The importance of taking breaks
12 December 2014
It is so easy to get into the mindset that break time (I’m talking proper breaks/holidays of at least a week in duration) can be put off, or even worse, skipped.
Often we are too busy, or we don’t get around to organising the time off, or we are concerned that stopping will just create more work either side of the break.
Well …. breaks are as essential to a long, happy and healthy life as exercising and eating vegetables. You can get by for a while without, but it will only be at matter of time before it catches up with you.
As someone who works in the health industry, and particularly as someone who specialises in the treatment of chronic fatigue syndrome, I regularly witness the fallout of an unbalanced and unsustainable work/rest balance. Granted CFS can arise from many causes, however burnout from overwork is a common one.
Cancers and heart attacks similarly sit at the extreme end of possible consequences of insufficient break time, but there are many others in between. Aside from the inevitable loss of productivity are potentially mood changes, sleep disturbances, a weakened immune system, digestive upsets, menstrual irregularities, fertility issues, etc, etc.
Our modern society demands a lot of us. Going above and beyond is a base expectation. Hours are long. Commutes are stressful. We are always contactable. Information comes at us all day long from multiple angles. Never before have we been so on.
So what constitutes a good break?
It’s all about balance.
The more intense your up time, the more “intense” your opposing down time should be. As pressure increases so increases the need for time out, and at an equal rate.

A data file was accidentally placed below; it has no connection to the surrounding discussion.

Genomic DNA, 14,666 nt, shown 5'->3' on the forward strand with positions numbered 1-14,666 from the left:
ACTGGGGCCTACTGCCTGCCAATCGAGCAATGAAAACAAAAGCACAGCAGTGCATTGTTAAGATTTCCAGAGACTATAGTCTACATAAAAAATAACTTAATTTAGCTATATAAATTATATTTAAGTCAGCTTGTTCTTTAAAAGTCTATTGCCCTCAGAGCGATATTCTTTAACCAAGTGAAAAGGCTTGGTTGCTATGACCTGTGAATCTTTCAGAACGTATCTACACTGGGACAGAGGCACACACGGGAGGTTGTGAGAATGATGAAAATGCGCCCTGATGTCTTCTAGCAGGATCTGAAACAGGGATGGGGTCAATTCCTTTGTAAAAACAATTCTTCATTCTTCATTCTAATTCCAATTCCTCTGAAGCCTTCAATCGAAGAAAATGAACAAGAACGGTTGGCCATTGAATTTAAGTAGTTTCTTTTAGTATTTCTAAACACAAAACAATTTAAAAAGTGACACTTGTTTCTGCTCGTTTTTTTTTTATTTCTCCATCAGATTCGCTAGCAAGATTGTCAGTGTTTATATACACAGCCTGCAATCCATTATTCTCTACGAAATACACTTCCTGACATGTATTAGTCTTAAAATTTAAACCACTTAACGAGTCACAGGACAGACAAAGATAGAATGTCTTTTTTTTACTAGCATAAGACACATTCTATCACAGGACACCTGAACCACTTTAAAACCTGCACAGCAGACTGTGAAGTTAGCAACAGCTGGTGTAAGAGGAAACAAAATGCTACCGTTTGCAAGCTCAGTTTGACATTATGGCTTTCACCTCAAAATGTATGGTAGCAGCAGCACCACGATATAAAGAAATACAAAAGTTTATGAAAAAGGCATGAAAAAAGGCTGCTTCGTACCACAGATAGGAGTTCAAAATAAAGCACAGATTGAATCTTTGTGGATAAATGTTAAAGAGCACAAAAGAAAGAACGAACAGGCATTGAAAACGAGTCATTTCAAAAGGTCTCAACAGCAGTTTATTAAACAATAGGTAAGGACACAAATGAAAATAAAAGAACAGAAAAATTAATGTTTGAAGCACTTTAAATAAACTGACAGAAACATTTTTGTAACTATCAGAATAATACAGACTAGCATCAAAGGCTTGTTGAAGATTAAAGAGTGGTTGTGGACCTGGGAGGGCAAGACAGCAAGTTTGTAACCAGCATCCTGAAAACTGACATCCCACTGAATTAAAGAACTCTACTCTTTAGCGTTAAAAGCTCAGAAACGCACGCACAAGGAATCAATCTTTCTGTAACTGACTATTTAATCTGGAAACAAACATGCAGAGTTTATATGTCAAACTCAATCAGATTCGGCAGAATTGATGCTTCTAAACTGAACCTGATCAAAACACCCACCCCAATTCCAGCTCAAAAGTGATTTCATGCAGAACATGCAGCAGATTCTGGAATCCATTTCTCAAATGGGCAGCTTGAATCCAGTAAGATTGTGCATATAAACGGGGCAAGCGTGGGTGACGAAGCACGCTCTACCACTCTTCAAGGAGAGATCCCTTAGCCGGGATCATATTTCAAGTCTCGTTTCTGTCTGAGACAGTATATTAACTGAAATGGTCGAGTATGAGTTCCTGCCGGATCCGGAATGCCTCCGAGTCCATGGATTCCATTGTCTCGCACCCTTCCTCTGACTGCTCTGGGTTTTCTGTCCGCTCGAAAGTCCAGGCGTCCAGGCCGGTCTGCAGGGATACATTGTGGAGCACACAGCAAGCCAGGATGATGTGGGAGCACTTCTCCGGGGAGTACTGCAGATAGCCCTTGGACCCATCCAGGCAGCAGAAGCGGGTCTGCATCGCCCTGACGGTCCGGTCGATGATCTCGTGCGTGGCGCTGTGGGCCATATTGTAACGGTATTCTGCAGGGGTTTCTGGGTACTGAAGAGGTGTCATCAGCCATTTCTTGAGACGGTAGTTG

If your regular weekly routine is very demanding and stressful, break time should be more extended, more frequent and more deep (that is, intentionally different from what it is you usually do). If your regular life is not particularly taxing or stressful, the need for such intensive breaks reduces.
If your job is very physical and less mental, breaks should be about physical rest. Put your feet.
If your job is mental and not so physical, turn the brain off, put your screens and devices down and enjoy some physical activity. This doesn’t mean spending your holidays at the gym, but breaks focused on some kind of sporting activity are ideal – eg skiing, golfing, fishing, camping, walking, yoga, swimming at the beach.
Same applies to weekends
The same rules of balance apply to weekday evenings and weekends. If the work week is heavy, the evenings and weekends should be proportionately light. “Light” applies to everything else – social activity, family commitments, house work etc, all of which add to the weekly load. My point is, it is not just work, but rather your whole waking schedule that determines the necessity for more extended breaks.